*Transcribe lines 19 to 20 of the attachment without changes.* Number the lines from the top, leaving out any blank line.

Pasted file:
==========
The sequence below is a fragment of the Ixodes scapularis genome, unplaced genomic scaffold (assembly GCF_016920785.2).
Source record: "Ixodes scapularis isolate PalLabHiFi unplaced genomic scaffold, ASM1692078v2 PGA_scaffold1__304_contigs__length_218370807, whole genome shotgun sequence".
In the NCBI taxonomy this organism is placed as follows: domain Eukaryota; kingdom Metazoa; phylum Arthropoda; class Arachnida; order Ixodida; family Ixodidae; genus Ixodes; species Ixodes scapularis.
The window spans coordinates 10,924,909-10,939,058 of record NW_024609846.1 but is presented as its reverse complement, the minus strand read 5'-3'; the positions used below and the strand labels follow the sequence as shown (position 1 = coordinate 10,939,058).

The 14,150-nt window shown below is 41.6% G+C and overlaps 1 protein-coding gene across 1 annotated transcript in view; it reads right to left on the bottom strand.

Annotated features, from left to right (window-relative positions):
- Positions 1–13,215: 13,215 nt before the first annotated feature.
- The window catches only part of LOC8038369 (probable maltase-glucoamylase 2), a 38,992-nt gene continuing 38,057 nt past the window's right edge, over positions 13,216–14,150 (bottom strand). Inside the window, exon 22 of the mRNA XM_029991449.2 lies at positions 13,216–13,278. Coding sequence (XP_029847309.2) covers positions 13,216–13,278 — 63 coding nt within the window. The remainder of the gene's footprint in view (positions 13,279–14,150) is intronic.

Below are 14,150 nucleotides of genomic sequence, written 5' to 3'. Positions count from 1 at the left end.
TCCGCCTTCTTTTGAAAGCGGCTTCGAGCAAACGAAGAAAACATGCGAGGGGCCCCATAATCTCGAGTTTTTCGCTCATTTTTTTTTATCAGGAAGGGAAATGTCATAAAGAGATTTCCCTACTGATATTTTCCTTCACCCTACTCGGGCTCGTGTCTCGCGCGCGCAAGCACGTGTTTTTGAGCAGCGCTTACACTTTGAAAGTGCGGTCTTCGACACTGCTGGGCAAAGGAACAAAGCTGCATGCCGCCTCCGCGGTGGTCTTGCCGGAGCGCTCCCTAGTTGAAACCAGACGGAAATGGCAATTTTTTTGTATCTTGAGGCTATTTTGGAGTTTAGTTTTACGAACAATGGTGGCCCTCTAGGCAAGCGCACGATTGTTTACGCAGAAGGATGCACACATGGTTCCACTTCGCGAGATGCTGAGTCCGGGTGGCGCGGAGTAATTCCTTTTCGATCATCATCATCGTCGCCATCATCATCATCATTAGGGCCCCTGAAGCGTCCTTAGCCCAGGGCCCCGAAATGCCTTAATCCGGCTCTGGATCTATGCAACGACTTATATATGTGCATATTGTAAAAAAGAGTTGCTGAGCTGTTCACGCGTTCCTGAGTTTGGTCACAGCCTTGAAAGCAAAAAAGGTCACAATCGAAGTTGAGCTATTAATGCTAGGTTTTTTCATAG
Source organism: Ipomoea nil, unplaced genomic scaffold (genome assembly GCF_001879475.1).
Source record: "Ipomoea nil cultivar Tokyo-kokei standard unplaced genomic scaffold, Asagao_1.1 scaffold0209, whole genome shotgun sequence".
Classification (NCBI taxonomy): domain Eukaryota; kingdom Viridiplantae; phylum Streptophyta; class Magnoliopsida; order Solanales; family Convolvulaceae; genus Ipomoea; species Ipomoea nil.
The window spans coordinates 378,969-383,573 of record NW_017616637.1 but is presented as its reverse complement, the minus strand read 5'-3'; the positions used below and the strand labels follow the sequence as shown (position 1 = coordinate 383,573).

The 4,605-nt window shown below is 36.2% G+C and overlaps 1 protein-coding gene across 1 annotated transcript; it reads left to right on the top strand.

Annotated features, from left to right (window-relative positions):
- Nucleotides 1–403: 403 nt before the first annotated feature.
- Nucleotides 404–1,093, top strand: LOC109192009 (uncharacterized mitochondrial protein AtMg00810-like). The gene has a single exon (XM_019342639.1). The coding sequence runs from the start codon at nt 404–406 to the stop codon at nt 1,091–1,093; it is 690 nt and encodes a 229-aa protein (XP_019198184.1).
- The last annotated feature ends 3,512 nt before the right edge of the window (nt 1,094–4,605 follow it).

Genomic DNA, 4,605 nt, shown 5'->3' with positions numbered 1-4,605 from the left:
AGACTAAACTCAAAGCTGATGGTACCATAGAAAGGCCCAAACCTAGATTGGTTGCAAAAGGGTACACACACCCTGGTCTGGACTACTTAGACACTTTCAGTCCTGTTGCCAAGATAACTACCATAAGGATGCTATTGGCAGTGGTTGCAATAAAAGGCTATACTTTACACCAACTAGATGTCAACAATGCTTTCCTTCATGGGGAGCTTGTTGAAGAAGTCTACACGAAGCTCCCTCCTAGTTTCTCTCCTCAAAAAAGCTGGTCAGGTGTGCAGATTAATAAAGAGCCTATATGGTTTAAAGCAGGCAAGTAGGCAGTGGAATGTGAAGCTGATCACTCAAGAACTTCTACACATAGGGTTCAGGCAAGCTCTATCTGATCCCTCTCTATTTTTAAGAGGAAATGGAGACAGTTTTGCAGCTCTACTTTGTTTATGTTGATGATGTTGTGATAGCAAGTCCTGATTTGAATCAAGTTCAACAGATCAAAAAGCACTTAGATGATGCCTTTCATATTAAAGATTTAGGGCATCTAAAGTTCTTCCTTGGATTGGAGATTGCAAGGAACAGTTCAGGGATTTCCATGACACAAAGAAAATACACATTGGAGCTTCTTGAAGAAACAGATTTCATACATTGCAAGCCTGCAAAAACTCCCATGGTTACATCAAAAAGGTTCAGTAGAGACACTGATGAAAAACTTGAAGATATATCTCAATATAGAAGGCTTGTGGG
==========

- The last annotated feature ends 3,512 nt before the right edge of the window (nt 1,094–4,605 follow it).

Genomic DNA, 4,605 nt, shown 5'->3' with positions numbered 1-4,605 from the left: